FAYETTEVILLE (KFSM) – Runners from all walks of life made their way to Fayetteville Sunday (March. 29) to participate in the annual Hogeye Marathon.
“I`ve lived in Northwest Arkansas for a long time, but never done the hog eye. So I am excited about it,” said Dan Carson, a runner who dressed up as Superman for the race.
Others, like Jennifer McGarrity, said they were giving the run a second try.
“It killed me last year, so this year I am going to try and do better,” McGarrity said.
Also participating in the event were many special needs runners, and their mentors.
Russellville’s Kaitlin Bounds said autism wasn’t enough to stop her from completing the marathon.
“I am so excited; this is the best thing that has ever happened to me. [The course] was a bit more hilly than I expected, but I am used to running on hills,” Bounds said. “I have done a hill climber, but this is the most hills I’ve ever done.”
Bounds said she had to undergo unique training to prepare for all the hills in Fayetteville.
“I had to do some biking to get my legs to unlock, because I locked up last race, and it kind of cost me a little bit,” Bounds said.
“We ran pretty regularly, and the students would run,” said Hobe Runion, a running mentor for some Special Olympics athletes. “ We are runners, so we run several times a week.”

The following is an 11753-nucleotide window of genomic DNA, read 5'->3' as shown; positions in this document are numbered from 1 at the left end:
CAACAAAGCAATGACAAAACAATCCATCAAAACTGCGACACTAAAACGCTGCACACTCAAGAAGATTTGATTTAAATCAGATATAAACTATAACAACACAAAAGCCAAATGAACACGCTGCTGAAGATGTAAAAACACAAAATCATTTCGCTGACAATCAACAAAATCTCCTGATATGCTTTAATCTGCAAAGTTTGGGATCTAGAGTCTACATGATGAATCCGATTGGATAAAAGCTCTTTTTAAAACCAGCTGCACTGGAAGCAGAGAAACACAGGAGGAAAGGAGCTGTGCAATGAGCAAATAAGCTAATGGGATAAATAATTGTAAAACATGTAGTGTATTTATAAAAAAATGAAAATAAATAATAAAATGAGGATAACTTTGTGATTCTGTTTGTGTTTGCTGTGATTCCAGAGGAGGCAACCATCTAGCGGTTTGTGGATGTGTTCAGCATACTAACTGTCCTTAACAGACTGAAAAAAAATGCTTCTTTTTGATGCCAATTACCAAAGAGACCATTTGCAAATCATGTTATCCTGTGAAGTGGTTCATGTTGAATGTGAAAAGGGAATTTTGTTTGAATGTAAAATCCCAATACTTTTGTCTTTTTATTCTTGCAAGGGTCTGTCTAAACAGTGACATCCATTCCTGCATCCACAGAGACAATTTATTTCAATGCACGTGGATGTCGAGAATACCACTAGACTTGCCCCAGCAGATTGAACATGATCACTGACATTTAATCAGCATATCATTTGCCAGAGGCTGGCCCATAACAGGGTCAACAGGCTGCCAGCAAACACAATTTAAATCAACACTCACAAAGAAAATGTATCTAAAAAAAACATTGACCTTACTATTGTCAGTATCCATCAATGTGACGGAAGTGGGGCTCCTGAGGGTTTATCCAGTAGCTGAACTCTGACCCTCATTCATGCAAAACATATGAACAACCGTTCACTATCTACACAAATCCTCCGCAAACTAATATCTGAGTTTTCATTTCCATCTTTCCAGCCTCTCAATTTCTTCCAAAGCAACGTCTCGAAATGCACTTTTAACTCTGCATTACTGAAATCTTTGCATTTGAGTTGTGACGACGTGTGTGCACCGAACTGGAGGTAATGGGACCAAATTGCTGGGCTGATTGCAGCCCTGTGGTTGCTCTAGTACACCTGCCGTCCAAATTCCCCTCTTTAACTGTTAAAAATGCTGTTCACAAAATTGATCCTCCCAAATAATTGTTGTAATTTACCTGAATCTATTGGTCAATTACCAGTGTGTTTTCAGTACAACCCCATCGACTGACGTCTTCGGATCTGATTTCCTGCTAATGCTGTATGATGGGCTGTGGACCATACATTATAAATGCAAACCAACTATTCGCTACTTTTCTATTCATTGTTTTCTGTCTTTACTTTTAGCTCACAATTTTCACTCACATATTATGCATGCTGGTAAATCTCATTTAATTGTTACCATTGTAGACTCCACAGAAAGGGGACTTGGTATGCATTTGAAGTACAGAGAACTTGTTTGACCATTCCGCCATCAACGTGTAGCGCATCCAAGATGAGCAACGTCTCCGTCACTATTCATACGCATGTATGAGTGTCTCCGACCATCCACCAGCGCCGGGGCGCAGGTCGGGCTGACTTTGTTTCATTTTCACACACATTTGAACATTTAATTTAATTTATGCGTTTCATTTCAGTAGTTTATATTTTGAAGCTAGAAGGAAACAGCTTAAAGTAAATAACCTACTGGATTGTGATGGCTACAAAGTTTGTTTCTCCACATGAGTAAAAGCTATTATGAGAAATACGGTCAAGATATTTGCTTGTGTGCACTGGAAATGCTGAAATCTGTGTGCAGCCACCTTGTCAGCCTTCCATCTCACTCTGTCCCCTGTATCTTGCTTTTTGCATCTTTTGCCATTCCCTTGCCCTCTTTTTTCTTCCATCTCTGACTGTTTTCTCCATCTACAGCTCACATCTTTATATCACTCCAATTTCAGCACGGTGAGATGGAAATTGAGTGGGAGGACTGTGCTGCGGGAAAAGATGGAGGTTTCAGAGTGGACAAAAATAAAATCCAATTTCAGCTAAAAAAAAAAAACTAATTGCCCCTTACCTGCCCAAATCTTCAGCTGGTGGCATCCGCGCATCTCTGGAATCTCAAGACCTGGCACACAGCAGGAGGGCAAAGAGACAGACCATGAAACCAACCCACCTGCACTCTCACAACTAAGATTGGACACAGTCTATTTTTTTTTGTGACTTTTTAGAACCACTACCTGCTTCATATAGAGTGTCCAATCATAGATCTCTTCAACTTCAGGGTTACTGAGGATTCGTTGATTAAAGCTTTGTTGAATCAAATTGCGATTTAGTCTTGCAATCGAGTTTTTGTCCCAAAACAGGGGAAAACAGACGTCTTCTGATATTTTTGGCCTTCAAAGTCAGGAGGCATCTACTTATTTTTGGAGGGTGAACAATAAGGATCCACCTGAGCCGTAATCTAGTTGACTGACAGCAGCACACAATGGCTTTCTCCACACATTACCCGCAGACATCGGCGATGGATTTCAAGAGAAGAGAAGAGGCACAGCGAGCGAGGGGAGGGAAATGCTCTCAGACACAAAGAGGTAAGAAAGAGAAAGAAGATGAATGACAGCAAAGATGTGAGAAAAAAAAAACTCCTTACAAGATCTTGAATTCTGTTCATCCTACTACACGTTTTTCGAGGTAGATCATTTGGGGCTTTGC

Runion says the day was all about helping those students accomplish a goal.
“[We want] to motivate the kids. To help them accomplish something,” Runion said. “These Special Olympics athletes, they normally wouldn`t be able to accomplish this, there`s not too many of them that can say they ran a marathon.”
Monica McKinny says the energy was around both before, and after, the race.
“They [were] way excited, we are very excited, we are all excited,” McKinny said. “We think it is a great opportunity. It is absolutely sheer joy, and excitement.”
Runners of all ages, experience levels, and sizes were also on the course.
New York’s Vince Ferraro said this was his second marathon in Arkansas.
“I have completed at least one marathon in all 50 states,” Ferraro said. “This is my second one in Arkansas. I am running around all the states another time.”
Ferrero said cooler temperatures were welcomed, compared to the snow he had been training in at home.
“I still have a foot of snow in my front lawn, and a week ago It was zero degrees,” Ferraro said. “So, I came down to the tropics.”
Ferraro said beating the competition wasn’t his main goal, and time wasn’t a motivator.
Simply crossing the finish line was all he desired.
“I’m 68 years old,” Ferraro said. “The idea is to cross the finish line standing up under my own power.”